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Python Pocket Reference
is roughly equivalent to the following nondecorator code:
def f(): ...
f = A(B(C(f)))
Decorators must appear on the line before a function defini-
tion, and cannot be on the same line (meaning
@A def f(): ...
is illegal). Decorators can only be applied to function defini-
tions, either at the module level or inside a class; they cannot
be applied to class definitions. Decorators also take argu-
ment lists:
@foo(1,2,3)
def f(): ...
In this case foo must be a function returning a function
(known as a metafunction).
The return Statement
return [expression]
The return statement exits the enclosing function and
returns an
expression value as the result of the call to the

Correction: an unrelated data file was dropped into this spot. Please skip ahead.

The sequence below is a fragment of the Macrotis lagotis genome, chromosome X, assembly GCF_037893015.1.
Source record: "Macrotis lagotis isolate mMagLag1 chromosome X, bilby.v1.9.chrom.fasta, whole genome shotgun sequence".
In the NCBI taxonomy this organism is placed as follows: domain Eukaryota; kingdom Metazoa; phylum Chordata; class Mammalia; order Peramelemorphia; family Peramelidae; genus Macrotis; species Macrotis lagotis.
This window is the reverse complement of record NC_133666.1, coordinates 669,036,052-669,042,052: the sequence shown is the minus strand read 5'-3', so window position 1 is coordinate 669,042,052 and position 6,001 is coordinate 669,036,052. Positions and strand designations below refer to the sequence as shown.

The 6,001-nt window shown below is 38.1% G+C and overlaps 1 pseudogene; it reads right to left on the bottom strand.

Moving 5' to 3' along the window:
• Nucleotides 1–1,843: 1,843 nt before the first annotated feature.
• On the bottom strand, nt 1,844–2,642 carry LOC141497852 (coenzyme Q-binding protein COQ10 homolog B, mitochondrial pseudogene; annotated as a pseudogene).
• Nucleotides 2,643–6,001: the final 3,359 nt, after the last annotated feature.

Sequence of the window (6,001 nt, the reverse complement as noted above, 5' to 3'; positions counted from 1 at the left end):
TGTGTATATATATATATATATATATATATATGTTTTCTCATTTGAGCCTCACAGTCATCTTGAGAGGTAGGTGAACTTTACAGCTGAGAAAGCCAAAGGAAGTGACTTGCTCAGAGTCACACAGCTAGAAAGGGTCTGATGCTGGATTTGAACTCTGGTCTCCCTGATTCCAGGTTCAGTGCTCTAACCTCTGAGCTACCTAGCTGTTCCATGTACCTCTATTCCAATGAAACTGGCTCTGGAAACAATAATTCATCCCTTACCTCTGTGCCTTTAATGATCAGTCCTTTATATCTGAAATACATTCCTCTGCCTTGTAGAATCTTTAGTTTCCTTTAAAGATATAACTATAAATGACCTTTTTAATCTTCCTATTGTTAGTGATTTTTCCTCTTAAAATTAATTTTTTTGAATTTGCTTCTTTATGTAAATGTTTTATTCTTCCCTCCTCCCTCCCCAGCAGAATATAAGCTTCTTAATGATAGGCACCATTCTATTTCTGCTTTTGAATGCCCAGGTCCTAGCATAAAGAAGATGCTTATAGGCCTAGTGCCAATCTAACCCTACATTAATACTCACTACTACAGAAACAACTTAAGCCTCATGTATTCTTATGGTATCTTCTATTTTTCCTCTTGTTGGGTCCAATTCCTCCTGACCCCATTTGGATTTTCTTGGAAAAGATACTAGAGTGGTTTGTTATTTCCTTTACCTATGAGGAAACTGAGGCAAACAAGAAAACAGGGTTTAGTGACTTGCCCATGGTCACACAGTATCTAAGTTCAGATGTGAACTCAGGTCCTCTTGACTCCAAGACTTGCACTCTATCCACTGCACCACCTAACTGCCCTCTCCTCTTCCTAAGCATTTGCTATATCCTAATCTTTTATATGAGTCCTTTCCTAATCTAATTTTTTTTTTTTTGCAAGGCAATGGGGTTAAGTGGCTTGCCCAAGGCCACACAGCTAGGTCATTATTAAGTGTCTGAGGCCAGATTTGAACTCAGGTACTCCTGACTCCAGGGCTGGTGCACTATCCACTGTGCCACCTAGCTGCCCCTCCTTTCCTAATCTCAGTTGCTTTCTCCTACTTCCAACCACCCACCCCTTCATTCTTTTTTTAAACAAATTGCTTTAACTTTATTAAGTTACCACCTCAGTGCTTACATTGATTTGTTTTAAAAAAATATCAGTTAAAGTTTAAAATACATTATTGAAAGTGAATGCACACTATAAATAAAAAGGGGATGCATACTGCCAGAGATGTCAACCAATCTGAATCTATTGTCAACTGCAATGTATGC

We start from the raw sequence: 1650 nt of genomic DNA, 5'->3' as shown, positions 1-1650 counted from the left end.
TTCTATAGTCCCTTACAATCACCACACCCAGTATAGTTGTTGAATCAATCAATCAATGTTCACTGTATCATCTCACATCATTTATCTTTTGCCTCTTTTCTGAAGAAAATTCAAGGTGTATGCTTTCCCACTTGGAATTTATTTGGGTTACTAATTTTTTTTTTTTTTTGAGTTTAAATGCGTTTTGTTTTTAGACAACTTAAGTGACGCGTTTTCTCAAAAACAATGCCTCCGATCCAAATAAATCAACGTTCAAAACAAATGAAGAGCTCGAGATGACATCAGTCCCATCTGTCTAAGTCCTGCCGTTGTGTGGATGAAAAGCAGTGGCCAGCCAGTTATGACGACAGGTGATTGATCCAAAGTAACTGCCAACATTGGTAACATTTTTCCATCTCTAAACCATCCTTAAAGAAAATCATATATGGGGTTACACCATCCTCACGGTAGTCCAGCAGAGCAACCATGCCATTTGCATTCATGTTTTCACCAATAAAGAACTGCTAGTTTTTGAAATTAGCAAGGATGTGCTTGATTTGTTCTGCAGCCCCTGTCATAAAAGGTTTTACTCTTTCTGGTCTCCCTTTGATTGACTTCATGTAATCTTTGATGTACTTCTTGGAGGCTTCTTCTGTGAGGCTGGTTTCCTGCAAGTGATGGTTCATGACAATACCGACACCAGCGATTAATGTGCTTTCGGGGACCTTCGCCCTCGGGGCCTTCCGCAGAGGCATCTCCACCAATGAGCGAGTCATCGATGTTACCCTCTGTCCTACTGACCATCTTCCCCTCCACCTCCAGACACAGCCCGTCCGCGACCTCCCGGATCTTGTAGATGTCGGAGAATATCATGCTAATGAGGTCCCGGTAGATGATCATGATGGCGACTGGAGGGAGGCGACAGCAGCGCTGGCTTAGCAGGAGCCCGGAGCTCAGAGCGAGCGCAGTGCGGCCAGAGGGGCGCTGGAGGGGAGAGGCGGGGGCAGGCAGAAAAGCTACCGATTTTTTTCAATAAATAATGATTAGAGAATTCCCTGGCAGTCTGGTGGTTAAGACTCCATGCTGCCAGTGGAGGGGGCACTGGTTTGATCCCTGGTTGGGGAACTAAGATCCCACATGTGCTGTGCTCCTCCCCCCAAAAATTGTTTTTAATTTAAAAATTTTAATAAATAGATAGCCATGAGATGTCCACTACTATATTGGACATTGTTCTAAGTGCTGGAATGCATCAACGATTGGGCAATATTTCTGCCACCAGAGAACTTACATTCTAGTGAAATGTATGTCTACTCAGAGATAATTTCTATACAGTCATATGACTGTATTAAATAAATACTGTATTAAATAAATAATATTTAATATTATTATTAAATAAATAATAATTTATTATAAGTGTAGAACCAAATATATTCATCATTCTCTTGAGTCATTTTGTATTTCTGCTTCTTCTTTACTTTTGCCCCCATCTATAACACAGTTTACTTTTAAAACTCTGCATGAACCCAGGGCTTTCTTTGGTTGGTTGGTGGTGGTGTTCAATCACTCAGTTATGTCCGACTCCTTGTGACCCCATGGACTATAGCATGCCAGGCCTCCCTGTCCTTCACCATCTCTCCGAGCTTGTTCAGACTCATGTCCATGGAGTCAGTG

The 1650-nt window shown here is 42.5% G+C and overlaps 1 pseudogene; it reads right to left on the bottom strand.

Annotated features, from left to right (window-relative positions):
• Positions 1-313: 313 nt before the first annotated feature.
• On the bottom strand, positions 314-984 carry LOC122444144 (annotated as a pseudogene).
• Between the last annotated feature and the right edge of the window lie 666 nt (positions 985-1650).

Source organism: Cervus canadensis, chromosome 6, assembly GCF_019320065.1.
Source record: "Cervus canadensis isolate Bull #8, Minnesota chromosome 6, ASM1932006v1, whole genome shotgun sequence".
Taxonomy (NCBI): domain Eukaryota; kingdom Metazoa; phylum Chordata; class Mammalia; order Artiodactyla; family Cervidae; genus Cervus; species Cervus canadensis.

function. The
expression defaults to None if it’s omitted.
Hint: return a tuple for multiple-value function results.
The yield Statement
yield expression
The yield statement suspends function state and returns an
expression. On the next iteration, the function’s prior state is
restored, and control resumes immediately after the
yield
statement. Use a return statement with no value to end the
iteration, or simply fall off the end of the function:
def generate_ints(N):
for i in xrange(N):
yield i
The yeild statement is standard as of Version 2.3 and later;
in Version 2.2, enable it with
from __future__ import
generators
.

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